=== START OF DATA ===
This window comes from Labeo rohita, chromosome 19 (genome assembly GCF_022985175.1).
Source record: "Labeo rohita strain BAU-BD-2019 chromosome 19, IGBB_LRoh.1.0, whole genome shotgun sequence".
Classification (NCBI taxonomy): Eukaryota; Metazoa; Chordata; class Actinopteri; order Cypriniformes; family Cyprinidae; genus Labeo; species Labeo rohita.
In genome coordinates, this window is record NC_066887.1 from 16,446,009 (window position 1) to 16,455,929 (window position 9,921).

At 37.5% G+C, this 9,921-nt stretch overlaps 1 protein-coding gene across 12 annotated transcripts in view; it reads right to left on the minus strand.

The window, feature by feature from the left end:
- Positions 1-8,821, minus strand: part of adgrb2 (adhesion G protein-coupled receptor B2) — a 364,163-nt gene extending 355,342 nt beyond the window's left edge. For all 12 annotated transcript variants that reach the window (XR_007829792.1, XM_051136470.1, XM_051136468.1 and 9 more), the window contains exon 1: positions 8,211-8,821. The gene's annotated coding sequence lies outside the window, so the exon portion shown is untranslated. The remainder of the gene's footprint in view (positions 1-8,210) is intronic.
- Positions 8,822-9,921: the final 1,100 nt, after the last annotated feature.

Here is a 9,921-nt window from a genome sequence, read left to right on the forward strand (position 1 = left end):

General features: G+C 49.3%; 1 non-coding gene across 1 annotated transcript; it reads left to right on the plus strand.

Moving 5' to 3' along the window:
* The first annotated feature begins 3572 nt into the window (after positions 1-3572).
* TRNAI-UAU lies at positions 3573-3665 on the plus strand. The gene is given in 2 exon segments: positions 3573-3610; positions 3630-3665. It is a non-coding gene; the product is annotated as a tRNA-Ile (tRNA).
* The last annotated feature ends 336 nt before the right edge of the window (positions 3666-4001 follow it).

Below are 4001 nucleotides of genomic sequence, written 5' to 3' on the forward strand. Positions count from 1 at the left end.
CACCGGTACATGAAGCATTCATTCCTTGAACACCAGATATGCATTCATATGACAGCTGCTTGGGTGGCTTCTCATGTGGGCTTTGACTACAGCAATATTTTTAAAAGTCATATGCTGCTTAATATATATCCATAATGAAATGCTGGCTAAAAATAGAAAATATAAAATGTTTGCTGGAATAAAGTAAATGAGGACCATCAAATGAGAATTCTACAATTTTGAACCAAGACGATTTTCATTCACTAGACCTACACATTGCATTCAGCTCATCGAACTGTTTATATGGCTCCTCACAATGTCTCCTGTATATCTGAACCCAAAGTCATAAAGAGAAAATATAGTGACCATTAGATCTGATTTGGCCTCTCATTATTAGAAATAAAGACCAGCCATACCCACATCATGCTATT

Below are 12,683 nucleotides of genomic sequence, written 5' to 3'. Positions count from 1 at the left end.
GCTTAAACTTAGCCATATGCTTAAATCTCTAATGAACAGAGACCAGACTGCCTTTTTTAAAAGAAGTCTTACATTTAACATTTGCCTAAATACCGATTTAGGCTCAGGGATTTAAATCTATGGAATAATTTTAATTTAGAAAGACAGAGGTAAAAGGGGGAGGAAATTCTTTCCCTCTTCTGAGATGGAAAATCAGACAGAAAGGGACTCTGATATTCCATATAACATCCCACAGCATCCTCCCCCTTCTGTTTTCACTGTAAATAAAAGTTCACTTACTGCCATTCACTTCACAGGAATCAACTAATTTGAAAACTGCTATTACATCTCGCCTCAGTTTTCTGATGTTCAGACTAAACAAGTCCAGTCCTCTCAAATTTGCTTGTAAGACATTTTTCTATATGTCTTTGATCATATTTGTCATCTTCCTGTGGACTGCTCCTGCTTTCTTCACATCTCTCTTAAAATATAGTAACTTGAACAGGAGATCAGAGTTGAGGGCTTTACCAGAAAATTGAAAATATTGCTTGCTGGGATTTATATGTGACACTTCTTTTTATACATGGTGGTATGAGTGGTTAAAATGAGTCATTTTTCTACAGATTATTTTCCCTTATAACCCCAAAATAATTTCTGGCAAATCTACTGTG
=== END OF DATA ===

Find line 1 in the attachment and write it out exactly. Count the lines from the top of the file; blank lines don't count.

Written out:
This window comes from Labeo rohita, chromosome 19 (genome assembly GCF_022985175.1).